Legacy cost lawsuit could continue
Mar. 10, 2018 PLYMOUTH EAGLE.
Plymouth Michigan News
“The remaining dispute involves settlement of pensions.”
An agreement to settle a dispute between Plymouth Township and the City of Plymouth regarding fire department legacy costs appears to be in jeopardy.
Members of the Plymouth City Commission approved a tolling agreement (a legal doctrine that allows for the pausing or delaying of the statute of limitations so that a lawsuit may potentially be filed or a case arbitrated even after that time has elapsed) in January 2017 regarding a long-standing dispute with the township regarding financial liability for firefighter retiree benefits.
The tolling agreement follows years of discord following the dissolution of a 17-year joint fire services agreement between the two municipalities that ended in 2010. At the meeting of the members of the township board last week, trustees approved a motion to grant Township Supervisor Kurt Heise the right to cancel the tolling agreement within the next 30 days, at his discretion. Previous administration officials filed a five-count lawsuit naming the City of Plymouth as defendant, alleging the city refused to pay it’s obligation to the township for post-termination health care costs, medical benefits and retirement costs for employees who worked under the Plymouth Community Fire Department from 1995 to 2010, when the intergovernmental agreement was cancelled.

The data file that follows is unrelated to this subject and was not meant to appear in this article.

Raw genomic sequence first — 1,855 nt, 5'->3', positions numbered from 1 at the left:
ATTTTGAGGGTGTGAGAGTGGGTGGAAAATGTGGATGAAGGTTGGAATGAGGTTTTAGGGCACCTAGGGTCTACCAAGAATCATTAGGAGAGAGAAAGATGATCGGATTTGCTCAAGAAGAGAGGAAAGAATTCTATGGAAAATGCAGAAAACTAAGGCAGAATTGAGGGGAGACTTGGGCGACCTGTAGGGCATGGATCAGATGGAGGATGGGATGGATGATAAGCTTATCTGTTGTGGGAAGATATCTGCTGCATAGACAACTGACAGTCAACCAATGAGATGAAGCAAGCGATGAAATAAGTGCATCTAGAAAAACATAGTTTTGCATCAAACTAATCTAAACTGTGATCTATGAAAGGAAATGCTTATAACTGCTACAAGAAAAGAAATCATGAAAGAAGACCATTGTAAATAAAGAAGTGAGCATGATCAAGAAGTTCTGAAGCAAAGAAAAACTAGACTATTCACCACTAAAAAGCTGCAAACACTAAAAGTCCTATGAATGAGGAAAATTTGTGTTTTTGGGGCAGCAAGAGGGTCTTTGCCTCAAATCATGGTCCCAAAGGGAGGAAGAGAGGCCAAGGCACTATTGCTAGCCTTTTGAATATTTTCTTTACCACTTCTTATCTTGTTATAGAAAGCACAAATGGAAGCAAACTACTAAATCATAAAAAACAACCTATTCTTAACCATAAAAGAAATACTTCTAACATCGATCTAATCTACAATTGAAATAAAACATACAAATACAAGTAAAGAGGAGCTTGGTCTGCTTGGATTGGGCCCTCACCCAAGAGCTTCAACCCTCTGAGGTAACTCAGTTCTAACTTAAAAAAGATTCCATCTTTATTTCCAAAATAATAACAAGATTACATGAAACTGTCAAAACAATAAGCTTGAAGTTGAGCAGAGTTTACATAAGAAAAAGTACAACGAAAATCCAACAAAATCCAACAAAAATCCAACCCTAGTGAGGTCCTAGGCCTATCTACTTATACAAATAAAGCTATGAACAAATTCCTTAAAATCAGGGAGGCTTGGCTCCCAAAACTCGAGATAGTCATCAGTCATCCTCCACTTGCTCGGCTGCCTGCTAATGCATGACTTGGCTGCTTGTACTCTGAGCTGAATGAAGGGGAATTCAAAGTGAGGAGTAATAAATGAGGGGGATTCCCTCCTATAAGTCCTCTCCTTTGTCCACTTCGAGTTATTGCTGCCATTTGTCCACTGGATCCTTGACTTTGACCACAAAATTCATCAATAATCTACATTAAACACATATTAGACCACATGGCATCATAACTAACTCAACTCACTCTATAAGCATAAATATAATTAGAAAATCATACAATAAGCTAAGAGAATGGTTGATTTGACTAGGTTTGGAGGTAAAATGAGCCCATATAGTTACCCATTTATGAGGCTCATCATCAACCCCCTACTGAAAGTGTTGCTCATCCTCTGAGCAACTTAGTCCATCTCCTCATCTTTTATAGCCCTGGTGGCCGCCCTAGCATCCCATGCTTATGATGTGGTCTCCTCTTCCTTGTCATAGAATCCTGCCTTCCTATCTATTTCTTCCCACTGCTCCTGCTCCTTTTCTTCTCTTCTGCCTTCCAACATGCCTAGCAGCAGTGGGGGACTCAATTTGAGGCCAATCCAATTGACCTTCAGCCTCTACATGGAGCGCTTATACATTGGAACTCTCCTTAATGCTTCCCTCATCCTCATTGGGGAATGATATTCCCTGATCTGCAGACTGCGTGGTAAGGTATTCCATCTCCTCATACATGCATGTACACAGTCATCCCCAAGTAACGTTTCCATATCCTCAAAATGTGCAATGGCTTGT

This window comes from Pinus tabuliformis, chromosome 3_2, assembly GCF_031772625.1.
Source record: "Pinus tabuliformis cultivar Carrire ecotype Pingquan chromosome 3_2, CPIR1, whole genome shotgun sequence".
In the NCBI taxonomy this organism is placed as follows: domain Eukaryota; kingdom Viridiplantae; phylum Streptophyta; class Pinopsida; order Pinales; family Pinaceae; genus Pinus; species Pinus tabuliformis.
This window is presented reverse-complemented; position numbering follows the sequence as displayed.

With the 2016 election, the new township administration and a newfound relationship with the city commission, settlement appeared imminent, according to those familiar with the situation.
In June 2017 the city agreed to a partial payment to the township in the amount of $330,558.22 to cover four years of the retiree health care obligations, from 2012 to 2015. Subsequently, the medical portion of the dispute has been resolved with the city agreeing to make $78,000 annual payments until all survivor obligations are met for a group of “over two dozen employees.” The remaining dispute involves settlement of pensions. The township board has recently reported the city obligation at close to $1.5 million.
The agreement allowed both parties to waive a right to claim that litigation should be dismissed due to the expiration of a statute of limitations.
“The Township and the City wish to continue voluntary negotiation to resolve the dispute regarding the payment by the City to the township of health care costs…as well as to explore other potential options of resolution, such as mediation and/or arbitration…” the document read.
Informed sources say it was the deliberate stalling by the current city commission and the lack of progress toward settlement that triggered the township board action last week. Should Heise cancel the tolling agreement, the city will have, by law, 30 days in which to respond.